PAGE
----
Tuesday afternoon, the House finally passed legislation that will fund the Department of Homeland Security (DHS) through the balance of this fiscal year.
Backed by House Speaker John Boehner, the so-called “clean” DHS budget bill had stripped out of it the controversial amendments that would have defunded President Obama’s Deferred Action for Childhood Arrivals (DACA) program and other presidential executive orders related to immigration some of the more ultra-right wing members of the House wanted attached to the bill because they believe the executive orders are unconstitutional.
As the clock ticked down to midnight last Friday when DHS would ran out of money that’d earlier been appropriated through Feb. 27 via a continuing resolution (CR), the House agree to yet another CR proposed by the Senate that would continue funding DHS for one more week, hoping somehow, someway this week they could push their DHS spending bill with the executive action defunding provisions through the Senate.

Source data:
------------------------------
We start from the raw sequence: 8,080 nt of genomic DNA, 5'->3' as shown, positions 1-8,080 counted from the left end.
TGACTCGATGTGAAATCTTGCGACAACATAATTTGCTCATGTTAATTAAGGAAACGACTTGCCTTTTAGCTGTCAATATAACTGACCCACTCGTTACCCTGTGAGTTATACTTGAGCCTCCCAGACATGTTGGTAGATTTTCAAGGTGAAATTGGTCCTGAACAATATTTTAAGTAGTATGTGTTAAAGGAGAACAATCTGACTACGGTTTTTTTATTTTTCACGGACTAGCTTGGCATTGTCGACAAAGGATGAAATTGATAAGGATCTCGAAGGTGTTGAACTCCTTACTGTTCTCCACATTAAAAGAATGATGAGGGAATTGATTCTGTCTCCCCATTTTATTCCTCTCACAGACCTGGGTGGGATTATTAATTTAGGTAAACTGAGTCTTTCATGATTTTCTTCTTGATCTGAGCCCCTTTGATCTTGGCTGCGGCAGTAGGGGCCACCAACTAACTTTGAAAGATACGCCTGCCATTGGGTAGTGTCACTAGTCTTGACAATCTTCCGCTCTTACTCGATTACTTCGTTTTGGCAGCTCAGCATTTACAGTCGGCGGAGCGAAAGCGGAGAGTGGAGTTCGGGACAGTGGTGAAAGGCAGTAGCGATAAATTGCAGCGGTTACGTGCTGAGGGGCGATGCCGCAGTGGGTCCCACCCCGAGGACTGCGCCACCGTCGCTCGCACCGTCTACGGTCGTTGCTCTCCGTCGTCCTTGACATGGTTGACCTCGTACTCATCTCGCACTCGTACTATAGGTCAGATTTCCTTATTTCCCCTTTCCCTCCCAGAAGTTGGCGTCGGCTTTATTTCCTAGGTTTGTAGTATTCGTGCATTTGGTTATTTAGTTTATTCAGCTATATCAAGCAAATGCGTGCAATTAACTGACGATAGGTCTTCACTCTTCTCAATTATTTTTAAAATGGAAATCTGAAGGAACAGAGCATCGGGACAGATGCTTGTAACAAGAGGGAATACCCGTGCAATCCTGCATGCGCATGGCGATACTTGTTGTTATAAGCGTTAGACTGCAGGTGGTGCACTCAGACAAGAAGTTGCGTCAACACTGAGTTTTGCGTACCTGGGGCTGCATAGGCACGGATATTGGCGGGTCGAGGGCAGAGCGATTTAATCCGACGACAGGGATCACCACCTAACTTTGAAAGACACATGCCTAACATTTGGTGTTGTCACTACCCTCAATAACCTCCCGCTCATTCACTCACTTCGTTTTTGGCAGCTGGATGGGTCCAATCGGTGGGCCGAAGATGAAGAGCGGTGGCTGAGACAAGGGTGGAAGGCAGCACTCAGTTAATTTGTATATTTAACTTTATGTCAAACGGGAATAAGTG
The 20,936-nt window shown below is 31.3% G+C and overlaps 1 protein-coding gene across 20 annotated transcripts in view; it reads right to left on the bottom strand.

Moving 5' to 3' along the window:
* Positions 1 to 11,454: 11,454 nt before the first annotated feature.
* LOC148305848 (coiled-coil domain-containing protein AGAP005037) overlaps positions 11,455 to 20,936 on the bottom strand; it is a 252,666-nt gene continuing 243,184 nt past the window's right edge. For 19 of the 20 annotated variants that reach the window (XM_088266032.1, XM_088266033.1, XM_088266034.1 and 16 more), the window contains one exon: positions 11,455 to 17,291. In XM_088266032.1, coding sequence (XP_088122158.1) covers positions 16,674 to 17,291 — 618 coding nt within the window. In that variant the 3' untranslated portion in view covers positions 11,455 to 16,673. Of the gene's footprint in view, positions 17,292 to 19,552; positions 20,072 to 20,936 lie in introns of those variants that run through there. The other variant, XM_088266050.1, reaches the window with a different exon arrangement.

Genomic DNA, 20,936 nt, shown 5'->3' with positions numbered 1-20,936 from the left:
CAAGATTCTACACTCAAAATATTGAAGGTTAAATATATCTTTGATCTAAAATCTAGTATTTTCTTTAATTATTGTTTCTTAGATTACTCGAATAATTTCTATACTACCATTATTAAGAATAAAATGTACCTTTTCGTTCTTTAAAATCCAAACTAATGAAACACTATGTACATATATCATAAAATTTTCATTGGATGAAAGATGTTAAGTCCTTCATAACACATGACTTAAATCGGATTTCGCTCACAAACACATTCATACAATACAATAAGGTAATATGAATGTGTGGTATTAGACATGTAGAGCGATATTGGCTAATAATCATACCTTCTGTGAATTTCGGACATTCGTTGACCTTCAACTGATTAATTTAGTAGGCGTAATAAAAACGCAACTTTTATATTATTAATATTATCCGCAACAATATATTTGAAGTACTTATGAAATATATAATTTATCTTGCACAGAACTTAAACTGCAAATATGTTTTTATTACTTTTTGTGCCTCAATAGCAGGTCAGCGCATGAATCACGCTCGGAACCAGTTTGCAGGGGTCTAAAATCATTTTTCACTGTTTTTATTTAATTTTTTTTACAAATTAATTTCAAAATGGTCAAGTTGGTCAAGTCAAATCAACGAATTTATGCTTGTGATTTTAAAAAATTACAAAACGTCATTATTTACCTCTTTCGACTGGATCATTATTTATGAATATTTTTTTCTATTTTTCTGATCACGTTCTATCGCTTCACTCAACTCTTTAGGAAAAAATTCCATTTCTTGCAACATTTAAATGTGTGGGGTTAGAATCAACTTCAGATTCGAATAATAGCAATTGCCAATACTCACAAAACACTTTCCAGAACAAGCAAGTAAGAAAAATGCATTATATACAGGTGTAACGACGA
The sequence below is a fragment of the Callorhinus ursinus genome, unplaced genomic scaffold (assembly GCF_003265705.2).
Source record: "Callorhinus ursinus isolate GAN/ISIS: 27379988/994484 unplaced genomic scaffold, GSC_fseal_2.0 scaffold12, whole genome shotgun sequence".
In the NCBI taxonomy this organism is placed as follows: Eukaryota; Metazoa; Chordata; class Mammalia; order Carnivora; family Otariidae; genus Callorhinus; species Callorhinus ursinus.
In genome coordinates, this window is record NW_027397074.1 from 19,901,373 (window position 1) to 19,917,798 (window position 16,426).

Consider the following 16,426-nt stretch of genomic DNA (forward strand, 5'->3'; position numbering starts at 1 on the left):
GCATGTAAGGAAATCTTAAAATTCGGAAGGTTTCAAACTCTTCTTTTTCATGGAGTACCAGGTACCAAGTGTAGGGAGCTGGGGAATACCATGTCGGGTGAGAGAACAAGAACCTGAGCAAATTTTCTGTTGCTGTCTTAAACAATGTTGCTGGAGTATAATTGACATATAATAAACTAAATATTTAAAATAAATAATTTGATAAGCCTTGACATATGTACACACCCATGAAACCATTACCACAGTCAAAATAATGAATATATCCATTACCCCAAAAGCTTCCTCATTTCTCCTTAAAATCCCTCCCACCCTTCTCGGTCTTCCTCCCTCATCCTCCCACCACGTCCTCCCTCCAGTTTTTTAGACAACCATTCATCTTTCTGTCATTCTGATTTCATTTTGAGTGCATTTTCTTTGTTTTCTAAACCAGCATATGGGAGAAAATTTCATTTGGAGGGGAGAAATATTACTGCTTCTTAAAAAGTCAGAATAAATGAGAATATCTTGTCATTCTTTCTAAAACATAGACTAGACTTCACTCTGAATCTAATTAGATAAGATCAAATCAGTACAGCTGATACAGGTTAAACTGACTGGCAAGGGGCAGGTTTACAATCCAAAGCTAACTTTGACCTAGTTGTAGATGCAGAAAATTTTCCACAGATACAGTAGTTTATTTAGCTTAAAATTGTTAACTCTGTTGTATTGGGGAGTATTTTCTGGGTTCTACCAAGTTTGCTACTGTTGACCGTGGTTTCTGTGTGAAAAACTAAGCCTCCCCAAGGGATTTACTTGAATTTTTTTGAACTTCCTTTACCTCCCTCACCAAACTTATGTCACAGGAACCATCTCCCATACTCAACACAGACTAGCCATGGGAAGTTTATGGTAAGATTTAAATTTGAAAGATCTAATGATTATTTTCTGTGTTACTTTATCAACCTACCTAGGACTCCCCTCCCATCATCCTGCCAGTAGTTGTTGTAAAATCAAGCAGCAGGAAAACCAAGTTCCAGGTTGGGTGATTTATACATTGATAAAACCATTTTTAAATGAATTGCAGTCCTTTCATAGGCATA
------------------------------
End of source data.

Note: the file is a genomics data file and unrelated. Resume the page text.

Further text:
The Senate went along with the one-week extension to fund DHS in an attempt to prevent the shutdown of DHS in an adamant show of defiance against the Fiscal Year 2015 Department of Homeland Security Appropriations Act (HR 240) passed by the House in December that contained the controversial amendments politicians on both sides of the aisle knew along would sabotage the House funding bill in the Senate, despite GOP control of the chamber.
Senate Democrats and some realistic and pragmatic senior Republicans had stated from the beginning that they would not vote for the bill if the amendments were attached. But they were anyway.
With homeland security in the balance, Boehner pulled together enough votes to pass a clean funding bill this afternoon. The legislation passed 257 to 167, with only 75 Republican votes and all Democrats voting in favor. Obama is expected to sign it, although the bill does include hundreds of millions of dollars to maintain the operation and expansion of illegal alien family detention facilities across the country.
Read the rest of this report first published March 3 here.